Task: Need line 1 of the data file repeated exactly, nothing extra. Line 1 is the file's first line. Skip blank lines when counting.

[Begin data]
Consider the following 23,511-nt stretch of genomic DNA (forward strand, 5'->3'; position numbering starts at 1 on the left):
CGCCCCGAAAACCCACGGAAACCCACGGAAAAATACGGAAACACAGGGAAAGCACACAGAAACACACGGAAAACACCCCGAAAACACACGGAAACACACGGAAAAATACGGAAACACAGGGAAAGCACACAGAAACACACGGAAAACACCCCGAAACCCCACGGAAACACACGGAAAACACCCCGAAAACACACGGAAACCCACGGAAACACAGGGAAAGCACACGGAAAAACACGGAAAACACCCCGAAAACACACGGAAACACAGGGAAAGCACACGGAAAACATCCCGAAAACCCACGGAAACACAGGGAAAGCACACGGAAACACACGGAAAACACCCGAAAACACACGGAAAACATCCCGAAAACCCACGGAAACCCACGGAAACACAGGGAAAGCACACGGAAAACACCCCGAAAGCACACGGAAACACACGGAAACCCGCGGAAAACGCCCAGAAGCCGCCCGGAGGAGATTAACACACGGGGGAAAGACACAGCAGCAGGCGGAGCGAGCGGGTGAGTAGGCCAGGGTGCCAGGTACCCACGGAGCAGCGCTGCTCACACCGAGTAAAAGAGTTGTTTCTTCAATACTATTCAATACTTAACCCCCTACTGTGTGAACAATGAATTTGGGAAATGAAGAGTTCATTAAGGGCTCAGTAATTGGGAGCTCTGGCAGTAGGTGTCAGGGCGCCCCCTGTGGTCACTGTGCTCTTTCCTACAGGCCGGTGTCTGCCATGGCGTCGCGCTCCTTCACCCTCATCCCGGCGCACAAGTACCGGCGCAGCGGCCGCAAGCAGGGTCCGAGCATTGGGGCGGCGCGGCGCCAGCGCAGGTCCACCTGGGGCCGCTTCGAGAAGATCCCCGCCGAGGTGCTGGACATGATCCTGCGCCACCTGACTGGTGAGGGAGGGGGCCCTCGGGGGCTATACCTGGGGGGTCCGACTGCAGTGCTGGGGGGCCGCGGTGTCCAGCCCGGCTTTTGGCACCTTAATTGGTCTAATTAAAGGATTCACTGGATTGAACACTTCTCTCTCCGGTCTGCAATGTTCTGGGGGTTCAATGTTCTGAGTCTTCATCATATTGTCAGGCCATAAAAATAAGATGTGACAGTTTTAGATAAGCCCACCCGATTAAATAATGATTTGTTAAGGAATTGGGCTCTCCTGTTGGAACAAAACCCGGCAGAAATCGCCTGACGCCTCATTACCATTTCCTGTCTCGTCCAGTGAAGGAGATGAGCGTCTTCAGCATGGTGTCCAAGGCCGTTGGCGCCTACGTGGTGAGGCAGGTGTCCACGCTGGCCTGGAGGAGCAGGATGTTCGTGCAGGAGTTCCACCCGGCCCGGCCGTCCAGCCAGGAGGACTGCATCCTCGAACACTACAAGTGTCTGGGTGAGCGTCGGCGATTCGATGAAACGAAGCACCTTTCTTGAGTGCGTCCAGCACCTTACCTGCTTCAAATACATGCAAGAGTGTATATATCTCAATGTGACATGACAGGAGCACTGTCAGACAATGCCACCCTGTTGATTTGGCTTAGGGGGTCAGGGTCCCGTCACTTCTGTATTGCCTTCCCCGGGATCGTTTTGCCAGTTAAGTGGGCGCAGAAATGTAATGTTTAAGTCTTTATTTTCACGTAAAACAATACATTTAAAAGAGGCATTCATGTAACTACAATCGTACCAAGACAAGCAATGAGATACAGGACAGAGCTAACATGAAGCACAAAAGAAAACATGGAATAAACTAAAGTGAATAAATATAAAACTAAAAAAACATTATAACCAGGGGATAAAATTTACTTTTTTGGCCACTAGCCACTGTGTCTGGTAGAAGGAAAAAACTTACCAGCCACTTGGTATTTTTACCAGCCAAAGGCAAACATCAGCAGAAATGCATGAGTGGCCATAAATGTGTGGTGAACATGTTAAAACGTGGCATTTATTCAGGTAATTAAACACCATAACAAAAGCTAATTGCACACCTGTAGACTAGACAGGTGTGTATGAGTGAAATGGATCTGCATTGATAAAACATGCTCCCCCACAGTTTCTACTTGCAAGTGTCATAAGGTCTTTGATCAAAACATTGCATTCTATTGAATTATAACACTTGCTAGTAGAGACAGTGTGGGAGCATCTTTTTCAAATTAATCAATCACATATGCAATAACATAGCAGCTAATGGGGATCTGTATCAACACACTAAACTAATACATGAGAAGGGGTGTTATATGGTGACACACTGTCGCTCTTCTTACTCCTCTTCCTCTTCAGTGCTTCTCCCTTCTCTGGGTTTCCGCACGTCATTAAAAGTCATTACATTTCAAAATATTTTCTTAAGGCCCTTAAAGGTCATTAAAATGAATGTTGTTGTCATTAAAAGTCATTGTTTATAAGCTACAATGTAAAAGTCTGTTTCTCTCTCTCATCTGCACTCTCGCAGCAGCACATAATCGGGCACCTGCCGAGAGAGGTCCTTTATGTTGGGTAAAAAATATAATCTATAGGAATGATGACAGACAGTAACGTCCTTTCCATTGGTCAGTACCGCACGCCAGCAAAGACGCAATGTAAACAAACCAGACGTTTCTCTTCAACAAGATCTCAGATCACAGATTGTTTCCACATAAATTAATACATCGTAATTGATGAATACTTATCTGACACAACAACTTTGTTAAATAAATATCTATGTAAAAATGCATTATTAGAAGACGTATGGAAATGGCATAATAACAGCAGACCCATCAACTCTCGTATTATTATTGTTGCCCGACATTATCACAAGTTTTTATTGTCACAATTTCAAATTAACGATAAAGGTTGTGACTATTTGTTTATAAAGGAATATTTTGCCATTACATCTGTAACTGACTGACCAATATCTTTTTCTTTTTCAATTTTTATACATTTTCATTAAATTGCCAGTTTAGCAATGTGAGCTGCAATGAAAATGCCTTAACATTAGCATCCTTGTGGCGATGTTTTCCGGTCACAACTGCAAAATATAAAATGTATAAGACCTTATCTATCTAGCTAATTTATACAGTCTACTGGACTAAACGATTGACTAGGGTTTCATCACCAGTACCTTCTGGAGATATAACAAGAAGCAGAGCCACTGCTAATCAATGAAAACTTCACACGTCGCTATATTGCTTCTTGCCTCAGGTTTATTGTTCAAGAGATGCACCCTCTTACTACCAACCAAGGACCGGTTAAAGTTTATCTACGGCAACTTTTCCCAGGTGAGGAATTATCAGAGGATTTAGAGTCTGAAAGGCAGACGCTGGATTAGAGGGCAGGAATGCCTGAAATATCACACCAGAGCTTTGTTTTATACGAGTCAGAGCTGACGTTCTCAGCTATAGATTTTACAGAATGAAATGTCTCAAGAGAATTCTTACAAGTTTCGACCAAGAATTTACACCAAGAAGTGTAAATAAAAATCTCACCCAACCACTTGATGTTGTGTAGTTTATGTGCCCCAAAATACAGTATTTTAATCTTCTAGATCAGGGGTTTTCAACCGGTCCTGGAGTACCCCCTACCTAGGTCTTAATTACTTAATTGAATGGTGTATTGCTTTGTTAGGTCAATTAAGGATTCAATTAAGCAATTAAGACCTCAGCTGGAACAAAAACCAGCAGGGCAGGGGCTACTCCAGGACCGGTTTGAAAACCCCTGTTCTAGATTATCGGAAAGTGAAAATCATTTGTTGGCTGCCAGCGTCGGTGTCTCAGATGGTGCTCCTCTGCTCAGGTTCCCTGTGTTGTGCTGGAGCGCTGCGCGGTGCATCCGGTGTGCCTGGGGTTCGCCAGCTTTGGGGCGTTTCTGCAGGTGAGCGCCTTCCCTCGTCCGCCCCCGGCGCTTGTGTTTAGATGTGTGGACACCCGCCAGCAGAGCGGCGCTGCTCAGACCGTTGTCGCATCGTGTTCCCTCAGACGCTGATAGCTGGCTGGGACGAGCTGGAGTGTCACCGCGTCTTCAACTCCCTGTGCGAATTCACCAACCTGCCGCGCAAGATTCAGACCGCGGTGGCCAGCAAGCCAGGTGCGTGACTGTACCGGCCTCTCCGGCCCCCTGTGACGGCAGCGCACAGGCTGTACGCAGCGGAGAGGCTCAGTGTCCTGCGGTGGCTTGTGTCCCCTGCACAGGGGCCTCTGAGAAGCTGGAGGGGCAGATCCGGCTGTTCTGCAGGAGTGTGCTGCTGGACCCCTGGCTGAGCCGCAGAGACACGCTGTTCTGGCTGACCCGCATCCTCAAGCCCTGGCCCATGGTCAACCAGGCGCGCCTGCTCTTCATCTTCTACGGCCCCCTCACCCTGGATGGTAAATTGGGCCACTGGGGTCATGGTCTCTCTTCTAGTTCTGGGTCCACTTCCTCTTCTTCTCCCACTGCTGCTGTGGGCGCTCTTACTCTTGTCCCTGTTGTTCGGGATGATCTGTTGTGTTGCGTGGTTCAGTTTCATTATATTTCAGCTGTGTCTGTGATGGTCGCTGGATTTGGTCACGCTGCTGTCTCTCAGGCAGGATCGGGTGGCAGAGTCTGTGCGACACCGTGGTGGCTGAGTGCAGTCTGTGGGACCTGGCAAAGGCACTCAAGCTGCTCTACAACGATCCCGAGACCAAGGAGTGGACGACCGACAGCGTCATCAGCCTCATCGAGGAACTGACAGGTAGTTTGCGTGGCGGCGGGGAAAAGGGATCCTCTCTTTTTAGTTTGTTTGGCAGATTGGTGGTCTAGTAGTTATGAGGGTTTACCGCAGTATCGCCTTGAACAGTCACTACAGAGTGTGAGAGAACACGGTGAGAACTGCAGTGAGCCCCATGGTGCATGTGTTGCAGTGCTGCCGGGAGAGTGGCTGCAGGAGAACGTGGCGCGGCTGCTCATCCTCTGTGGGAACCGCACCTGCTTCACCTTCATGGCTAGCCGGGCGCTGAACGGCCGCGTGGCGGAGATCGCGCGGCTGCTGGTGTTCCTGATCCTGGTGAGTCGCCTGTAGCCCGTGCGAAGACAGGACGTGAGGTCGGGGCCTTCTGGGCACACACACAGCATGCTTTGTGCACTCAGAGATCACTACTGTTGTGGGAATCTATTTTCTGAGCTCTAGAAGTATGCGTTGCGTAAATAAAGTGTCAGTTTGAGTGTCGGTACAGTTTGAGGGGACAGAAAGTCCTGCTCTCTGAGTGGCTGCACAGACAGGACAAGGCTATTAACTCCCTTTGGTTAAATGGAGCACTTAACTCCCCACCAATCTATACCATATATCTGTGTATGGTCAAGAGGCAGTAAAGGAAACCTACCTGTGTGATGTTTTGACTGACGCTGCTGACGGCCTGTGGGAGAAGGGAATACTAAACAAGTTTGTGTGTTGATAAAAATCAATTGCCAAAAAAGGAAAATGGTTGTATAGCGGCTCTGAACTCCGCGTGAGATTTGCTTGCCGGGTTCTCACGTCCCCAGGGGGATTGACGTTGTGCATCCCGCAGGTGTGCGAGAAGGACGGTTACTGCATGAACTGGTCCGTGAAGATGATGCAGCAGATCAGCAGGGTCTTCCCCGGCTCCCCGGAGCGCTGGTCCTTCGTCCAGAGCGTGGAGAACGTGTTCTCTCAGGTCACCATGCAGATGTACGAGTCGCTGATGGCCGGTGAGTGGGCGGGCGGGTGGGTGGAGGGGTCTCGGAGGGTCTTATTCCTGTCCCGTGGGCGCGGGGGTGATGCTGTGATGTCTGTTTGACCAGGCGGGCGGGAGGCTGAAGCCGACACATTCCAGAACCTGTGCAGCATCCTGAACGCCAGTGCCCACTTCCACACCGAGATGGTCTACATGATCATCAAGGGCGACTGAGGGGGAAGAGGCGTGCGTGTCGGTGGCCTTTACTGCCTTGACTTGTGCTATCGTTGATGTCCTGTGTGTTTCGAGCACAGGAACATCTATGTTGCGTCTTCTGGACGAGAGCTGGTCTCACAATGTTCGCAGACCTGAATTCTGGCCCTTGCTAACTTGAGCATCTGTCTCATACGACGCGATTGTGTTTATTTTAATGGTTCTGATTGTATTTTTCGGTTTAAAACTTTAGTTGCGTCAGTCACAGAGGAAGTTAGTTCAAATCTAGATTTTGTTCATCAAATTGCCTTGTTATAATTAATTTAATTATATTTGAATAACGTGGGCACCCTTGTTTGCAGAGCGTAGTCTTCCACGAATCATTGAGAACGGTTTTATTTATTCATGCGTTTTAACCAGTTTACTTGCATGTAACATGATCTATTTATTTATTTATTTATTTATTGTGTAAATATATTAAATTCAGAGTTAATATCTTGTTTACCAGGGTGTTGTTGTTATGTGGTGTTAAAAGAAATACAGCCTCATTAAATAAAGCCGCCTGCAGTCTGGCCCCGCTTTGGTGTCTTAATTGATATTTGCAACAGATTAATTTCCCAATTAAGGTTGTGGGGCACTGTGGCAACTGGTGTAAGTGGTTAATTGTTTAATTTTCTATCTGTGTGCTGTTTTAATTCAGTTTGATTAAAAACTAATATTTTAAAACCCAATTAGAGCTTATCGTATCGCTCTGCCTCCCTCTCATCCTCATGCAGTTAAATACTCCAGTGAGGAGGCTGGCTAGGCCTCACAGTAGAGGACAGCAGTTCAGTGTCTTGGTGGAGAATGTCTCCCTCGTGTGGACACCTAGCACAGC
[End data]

Consider the following 23,511-nt stretch of genomic DNA (forward strand, 5'->3'; position numbering starts at 1 on the left):